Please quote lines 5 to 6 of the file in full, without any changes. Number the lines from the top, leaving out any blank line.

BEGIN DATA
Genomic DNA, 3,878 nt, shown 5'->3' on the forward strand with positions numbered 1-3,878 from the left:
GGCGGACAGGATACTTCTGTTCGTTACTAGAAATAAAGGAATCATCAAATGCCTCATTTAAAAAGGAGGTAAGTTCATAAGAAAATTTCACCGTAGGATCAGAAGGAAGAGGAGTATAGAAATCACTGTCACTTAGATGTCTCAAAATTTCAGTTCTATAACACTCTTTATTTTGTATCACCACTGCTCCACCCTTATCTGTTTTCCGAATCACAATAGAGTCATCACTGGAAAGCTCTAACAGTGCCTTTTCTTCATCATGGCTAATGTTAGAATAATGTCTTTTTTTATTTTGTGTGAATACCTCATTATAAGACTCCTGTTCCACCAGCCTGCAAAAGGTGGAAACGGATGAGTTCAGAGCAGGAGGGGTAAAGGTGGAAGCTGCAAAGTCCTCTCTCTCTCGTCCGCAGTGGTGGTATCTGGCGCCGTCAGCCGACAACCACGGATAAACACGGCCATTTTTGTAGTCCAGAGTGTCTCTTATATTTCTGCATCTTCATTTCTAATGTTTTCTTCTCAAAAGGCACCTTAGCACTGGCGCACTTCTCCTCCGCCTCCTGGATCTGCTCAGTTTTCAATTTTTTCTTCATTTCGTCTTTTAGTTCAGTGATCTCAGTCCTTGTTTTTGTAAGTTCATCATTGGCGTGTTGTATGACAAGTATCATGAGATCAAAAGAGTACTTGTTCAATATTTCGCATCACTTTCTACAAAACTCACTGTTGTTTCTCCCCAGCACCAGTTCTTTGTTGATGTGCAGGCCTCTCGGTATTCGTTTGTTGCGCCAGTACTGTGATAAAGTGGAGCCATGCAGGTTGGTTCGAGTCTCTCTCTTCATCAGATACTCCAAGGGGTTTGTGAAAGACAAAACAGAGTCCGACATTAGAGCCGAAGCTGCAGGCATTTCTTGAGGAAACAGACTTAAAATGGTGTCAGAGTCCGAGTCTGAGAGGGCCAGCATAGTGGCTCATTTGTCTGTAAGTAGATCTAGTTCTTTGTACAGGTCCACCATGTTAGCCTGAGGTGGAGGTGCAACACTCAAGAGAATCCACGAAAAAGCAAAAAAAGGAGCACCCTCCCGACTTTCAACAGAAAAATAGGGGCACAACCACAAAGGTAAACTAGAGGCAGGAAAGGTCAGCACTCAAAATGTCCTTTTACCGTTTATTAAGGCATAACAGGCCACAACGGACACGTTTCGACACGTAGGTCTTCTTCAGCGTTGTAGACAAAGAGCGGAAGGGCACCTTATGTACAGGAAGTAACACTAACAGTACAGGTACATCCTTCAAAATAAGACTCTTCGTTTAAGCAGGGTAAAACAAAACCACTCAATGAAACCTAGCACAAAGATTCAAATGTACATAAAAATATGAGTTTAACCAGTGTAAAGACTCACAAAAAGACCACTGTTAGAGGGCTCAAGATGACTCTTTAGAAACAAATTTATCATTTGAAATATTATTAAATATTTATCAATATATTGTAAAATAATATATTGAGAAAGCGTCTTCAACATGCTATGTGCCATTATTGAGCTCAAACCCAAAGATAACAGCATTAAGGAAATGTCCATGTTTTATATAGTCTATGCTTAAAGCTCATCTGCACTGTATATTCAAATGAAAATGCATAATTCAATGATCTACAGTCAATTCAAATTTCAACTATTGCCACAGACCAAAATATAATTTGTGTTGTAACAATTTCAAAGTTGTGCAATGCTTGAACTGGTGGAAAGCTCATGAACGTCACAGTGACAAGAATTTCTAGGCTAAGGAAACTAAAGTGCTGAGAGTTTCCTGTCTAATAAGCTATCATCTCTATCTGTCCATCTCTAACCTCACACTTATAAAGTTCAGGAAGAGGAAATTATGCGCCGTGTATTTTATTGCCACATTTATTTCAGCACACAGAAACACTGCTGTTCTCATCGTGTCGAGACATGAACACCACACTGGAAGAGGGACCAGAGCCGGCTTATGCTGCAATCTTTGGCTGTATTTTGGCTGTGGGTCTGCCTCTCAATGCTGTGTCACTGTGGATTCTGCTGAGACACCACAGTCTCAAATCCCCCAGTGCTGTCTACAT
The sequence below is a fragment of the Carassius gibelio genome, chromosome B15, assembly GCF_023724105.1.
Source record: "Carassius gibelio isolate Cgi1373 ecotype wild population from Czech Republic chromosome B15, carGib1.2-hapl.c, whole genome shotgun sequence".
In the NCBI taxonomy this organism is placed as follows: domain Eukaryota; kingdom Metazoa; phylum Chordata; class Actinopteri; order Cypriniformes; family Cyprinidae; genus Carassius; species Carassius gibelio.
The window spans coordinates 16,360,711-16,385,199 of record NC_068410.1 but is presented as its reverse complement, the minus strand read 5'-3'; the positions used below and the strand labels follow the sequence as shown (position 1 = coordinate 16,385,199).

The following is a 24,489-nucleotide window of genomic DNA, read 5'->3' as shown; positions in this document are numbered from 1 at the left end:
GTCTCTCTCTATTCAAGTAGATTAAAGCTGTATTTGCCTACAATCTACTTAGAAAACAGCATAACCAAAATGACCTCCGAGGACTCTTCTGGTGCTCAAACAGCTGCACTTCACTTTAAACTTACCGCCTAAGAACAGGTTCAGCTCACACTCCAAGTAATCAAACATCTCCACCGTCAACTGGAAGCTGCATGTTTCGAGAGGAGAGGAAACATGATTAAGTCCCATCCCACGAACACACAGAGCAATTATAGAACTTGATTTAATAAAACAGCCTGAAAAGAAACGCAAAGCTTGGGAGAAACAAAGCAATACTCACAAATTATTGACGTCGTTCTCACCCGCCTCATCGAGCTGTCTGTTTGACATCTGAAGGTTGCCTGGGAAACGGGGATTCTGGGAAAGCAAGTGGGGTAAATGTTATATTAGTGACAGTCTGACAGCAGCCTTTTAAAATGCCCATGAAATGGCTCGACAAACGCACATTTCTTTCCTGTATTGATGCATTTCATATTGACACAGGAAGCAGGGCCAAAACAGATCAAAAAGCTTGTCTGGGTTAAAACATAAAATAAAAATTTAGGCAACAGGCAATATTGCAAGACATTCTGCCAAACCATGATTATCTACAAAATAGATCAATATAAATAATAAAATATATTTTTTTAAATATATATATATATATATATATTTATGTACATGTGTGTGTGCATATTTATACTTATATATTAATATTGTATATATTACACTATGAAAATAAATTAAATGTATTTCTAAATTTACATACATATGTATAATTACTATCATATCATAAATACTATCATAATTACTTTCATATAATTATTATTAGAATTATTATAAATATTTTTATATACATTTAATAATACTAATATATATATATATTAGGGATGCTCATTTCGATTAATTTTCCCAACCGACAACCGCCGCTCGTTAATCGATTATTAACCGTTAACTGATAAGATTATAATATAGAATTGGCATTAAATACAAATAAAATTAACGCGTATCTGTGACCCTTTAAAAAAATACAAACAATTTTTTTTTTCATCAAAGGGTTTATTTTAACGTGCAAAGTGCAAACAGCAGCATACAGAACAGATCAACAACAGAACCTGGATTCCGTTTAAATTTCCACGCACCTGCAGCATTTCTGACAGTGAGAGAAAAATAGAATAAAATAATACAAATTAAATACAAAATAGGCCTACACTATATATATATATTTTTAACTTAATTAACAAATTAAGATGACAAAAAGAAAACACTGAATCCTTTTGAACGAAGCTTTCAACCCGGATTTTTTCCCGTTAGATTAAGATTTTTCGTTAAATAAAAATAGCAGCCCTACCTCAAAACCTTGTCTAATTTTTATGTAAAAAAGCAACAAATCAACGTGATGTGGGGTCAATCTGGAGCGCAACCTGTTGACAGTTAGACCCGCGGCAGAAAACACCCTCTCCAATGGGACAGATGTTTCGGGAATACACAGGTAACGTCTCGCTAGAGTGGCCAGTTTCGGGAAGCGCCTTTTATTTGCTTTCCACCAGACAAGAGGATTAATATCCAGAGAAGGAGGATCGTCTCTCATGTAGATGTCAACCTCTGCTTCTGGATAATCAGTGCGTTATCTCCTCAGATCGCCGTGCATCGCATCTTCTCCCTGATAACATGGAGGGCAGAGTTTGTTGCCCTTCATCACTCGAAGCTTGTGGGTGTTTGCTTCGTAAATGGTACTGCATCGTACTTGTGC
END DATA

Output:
In the NCBI taxonomy this organism is placed as follows: domain Eukaryota; kingdom Metazoa; phylum Chordata; class Actinopteri; order Cypriniformes; family Cyprinidae; genus Carassius; species Carassius gibelio.
The window spans coordinates 16,360,711-16,385,199 of record NC_068410.1 but is presented as its reverse complement, the minus strand read 5'-3'; the positions used below and the strand labels follow the sequence as shown (position 1 = coordinate 16,385,199).